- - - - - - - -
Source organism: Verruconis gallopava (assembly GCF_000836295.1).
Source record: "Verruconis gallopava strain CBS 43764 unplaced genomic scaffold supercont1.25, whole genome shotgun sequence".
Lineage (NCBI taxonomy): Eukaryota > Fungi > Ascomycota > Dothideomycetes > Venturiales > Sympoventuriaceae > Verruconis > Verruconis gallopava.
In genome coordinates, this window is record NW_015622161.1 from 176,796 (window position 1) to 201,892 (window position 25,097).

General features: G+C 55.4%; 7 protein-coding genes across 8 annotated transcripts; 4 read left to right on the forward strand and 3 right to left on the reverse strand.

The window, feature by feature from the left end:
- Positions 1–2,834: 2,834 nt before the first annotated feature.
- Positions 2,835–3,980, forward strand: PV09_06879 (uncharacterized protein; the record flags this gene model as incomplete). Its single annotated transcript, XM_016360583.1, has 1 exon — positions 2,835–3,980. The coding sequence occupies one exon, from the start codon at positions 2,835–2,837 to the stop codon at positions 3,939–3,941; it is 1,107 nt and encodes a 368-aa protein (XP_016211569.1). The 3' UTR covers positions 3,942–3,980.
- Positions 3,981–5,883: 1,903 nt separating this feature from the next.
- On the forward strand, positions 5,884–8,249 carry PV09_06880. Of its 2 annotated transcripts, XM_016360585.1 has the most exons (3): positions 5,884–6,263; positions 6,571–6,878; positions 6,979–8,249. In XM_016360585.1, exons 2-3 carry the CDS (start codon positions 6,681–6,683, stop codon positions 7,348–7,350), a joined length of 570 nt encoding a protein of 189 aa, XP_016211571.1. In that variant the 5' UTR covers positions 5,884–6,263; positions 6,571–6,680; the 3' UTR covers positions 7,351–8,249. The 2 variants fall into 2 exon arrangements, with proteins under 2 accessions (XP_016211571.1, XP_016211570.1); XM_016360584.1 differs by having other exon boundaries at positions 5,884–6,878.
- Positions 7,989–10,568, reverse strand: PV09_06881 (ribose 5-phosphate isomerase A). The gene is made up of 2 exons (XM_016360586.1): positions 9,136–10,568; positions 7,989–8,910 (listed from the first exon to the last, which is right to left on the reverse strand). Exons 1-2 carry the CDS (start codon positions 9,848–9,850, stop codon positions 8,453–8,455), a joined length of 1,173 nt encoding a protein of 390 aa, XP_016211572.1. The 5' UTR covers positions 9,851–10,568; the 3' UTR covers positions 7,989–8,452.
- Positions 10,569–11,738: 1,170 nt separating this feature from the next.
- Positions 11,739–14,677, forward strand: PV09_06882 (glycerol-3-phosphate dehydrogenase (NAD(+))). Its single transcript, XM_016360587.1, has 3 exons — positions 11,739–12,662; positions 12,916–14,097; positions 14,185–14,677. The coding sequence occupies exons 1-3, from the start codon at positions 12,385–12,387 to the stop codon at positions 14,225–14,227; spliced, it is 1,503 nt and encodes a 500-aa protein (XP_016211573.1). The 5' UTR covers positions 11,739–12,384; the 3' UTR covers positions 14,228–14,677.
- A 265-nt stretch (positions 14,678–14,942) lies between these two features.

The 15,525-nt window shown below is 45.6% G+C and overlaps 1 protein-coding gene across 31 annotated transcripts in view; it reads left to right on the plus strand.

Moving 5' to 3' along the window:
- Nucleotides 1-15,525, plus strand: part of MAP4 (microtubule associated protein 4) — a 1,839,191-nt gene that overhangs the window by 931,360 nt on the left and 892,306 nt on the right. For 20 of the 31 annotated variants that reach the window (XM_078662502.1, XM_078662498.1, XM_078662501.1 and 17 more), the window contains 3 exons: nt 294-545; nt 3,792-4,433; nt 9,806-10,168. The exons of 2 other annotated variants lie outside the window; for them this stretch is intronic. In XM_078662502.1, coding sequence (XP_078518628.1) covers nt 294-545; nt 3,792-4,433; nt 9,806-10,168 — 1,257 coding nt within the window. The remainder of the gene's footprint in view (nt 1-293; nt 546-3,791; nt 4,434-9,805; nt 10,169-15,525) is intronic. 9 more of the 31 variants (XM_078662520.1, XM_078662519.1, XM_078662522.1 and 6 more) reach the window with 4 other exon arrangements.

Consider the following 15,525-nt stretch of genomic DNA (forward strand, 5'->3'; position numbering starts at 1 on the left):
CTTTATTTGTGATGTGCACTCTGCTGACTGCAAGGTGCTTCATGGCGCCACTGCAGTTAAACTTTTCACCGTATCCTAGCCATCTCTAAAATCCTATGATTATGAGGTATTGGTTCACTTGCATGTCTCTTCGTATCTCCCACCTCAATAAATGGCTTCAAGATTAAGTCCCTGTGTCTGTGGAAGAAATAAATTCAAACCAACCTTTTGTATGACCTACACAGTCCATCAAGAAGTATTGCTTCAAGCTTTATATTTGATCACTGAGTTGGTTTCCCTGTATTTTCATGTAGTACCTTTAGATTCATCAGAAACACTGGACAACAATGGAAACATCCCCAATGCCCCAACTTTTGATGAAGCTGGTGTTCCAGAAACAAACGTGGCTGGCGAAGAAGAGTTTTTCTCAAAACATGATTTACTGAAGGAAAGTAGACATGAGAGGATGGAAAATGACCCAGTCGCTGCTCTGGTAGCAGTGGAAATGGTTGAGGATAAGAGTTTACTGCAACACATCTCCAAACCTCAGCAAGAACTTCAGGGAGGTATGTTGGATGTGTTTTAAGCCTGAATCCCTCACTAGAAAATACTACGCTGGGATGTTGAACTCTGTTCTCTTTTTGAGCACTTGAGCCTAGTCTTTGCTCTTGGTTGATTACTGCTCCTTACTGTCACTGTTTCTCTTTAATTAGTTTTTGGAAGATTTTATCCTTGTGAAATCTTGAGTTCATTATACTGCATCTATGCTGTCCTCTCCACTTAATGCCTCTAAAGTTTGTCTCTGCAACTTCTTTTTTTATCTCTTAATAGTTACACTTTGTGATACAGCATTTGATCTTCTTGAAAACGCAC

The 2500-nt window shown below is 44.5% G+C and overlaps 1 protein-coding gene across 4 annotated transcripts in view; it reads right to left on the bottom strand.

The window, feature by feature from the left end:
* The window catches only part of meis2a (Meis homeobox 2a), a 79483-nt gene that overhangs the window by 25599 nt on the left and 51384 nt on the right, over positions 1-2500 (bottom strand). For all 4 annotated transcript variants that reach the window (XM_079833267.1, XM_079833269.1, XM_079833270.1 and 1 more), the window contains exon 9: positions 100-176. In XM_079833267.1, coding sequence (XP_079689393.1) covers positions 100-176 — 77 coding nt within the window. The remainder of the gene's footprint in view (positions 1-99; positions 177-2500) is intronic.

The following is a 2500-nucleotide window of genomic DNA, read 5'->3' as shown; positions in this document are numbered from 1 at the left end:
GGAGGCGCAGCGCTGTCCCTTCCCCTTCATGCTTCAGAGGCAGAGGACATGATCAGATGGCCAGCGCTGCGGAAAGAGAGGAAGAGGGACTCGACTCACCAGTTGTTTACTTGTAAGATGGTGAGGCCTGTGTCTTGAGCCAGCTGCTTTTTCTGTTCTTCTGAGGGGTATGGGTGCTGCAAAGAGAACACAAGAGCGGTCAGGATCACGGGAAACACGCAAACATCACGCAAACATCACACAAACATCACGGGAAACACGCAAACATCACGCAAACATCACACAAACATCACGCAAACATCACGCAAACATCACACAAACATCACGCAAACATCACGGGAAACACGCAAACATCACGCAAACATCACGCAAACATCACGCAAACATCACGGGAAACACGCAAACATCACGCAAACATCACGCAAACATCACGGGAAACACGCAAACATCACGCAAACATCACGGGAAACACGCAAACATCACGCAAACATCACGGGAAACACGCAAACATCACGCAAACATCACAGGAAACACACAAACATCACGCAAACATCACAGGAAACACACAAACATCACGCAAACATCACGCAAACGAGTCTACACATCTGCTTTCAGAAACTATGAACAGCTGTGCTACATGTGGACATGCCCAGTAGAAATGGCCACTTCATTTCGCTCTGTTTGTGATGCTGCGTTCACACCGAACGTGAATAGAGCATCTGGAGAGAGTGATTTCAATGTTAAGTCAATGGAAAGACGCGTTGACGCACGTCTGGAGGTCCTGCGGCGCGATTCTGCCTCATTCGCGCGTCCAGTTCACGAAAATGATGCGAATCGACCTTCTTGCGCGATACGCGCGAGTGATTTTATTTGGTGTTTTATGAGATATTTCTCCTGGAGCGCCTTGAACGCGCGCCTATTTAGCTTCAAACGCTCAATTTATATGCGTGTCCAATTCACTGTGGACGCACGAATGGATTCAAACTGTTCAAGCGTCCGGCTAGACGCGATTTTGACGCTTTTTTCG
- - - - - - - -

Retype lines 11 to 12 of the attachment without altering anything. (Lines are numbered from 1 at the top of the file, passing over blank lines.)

- Positions 7,989–10,568, reverse strand: PV09_06881 (ribose 5-phosphate isomerase A). The gene is made up of 2 exons (XM_016360586.1): positions 9,136–10,568; positions 7,989–8,910 (listed from the first exon to the last, which is right to left on the reverse strand). Exons 1-2 carry the CDS (start codon positions 9,848–9,850, stop codon positions 8,453–8,455), a joined length of 1,173 nt encoding a protein of 390 aa, XP_016211572.1. The 5' UTR covers positions 9,851–10,568; the 3' UTR covers positions 7,989–8,452.
- Positions 10,569–11,738: 1,170 nt separating this feature from the next.